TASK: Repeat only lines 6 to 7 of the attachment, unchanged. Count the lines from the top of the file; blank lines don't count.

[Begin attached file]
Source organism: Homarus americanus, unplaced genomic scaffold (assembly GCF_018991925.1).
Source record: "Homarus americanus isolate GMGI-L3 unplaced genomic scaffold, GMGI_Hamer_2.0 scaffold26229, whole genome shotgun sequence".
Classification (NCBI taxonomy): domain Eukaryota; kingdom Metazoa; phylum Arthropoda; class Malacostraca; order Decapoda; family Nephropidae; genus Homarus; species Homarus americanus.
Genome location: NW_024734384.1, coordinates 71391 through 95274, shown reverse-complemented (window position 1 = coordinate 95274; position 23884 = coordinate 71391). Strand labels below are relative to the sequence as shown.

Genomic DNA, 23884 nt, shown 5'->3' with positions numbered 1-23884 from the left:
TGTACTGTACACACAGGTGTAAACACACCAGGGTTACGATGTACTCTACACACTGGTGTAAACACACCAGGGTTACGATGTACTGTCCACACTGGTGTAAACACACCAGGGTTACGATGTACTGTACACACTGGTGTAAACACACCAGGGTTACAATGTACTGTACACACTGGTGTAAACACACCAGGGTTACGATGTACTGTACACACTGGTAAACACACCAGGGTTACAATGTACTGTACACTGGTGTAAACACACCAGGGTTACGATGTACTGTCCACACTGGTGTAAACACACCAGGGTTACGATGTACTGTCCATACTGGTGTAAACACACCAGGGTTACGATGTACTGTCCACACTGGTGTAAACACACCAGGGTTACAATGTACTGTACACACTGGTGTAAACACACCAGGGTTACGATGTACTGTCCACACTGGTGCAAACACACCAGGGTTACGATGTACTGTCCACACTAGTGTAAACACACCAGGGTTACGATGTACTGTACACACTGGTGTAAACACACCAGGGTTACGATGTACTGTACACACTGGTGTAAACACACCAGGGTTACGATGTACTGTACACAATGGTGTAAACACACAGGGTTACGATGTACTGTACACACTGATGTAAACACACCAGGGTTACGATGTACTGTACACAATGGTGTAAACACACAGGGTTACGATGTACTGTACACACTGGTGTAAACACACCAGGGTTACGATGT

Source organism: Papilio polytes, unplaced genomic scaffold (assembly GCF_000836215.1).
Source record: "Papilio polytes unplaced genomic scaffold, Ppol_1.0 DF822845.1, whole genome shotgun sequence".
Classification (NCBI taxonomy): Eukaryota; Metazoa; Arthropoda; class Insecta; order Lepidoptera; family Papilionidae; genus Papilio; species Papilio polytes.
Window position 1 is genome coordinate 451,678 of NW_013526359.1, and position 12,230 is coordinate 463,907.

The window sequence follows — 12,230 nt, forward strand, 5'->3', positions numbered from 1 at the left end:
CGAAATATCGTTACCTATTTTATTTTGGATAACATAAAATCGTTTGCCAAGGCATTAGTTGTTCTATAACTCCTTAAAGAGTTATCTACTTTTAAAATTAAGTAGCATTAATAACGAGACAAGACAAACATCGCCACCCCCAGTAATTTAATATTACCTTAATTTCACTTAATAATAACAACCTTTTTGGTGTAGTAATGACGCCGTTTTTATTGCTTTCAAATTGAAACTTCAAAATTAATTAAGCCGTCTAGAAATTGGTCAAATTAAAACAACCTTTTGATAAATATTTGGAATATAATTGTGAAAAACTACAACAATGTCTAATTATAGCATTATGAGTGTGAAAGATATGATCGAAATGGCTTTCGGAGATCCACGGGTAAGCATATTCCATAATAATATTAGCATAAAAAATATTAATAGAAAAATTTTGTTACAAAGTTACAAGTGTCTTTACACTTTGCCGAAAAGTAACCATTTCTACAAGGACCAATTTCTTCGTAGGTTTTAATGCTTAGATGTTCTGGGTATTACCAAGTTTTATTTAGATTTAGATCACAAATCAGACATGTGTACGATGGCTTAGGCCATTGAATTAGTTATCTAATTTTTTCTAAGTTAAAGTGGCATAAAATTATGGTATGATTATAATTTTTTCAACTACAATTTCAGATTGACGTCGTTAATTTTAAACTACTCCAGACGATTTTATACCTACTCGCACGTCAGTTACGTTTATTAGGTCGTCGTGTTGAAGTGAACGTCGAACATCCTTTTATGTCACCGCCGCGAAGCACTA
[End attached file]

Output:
TGTACTGTACACACAGGTGTAAACACACCAGGGTTACGATGTACTCTACACACTGGTGTAAACACACCAGGGTTACGATGTACTGTCCACACTGGTGTAAACACACCAGGGTTACGATGTACTGTACACACTGGTGTAAACACACCAGGGTTACAATGTACTGTACACACTGGTGTAAACACACCAGGGTTACGATGTACTGTACACACTGGTAAACACACCAGGGTTACAATGTACTGTACACTGGTGTAAACACACCAGGGTTACGATGTACTGTCCACACTGGTGTAAACACACCAGGGTTACGATGTACTGTCCATACTGGTGTAAACACACCAGGGTTACGATGTACTGTCCACACTGGTGTAAACACACCAGGGTTACAATGTACTGTACACACTGGTGTAAACACACCAGGGTTACGATGTACTGTCCACACTGGTGCAAACACACCAGGGTTACGATGTACTGTCCACACTAGTGTAAACACACCAGGGTTACGATGTACTGTACACACTGGTGTAAACACACCAGGGTTACGATGTACTGTACACACTGGTGTAAACACACCAGGGTTACGATGTACTGTACACAATGGTGTAAACACACAGGGTTACGATGTACTGTACACACTGATGTAAACACACCAGGGTTACGATGTACTGTACACAATGGTGTAAACACACAGGGTTACGATGTACTGTACACACTGGTGTAAACACACCAGGGTTACGATGT

Source organism: Papilio polytes, unplaced genomic scaffold (assembly GCF_000836215.1).